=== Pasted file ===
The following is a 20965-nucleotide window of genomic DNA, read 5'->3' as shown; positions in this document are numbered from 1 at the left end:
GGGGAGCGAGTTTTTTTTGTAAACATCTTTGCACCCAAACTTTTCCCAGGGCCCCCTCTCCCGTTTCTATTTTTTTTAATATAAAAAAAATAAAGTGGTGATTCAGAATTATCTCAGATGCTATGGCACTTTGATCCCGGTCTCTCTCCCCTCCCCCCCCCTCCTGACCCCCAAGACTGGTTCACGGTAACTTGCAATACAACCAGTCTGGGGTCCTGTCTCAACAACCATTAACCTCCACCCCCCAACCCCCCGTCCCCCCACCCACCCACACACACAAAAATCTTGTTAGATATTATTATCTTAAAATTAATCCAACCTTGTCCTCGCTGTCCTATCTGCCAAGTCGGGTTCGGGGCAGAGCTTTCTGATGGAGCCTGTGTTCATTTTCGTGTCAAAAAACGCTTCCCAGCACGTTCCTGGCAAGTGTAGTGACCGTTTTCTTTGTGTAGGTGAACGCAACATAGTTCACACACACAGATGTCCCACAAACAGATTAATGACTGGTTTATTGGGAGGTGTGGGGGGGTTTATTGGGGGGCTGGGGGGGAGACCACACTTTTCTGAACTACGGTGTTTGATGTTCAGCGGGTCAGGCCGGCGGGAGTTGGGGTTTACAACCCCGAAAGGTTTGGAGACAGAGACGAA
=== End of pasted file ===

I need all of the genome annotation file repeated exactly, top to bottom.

The following is a 20965-nucleotide window of genomic DNA, read 5'->3' as shown; positions in this document are numbered from 1 at the left end:
GGGGAGCGAGTTTTTTTTGTAAACATCTTTGCACCCAAACTTTTCCCAGGGCCCCCTCTCCCGTTTCTATTTTTTTTAATATAAAAAAAATAAAGTGGTGATTCAGAATTATCTCAGATGCTATGGCACTTTGATCCCGGTCTCTCTCCCCTCCCCCCCCCTCCTGACCCCCAAGACTGGTTCACGGTAACTTGCAATACAACCAGTCTGGGGTCCTGTCTCAACAACCATTAACCTCCACCCCCCAACCCCCCGTCCCCCCACCCACCCACACACACAAAAATCTTGTTAGATATTATTATCTTAAAATTAATCCAACCTTGTCCTCGCTGTCCTATCTGCCAAGTCGGGTTCGGGGCAGAGCTTTCTGATGGAGCCTGTGTTCATTTTCGTGTCAAAAAACGCTTCCCAGCACGTTCCTGGCAAGTGTAGTGACCGTTTTCTTTGTGTAGGTGAACGCAACATAGTTCACACACACAGATGTCCCACAAACAGATTAATGACTGGTTTATTGGGAGGTGTGGGGGGGTTTATTGGGGGGCTGGGGGGGAGACCACACTTTTCTGAACTACGGTGTTTGATGTTCAGCGGGTCAGGCCGGCGGGAGTTGGGGTTTACAACCCCGAAAGGTTTGGAGACAGAGACGAA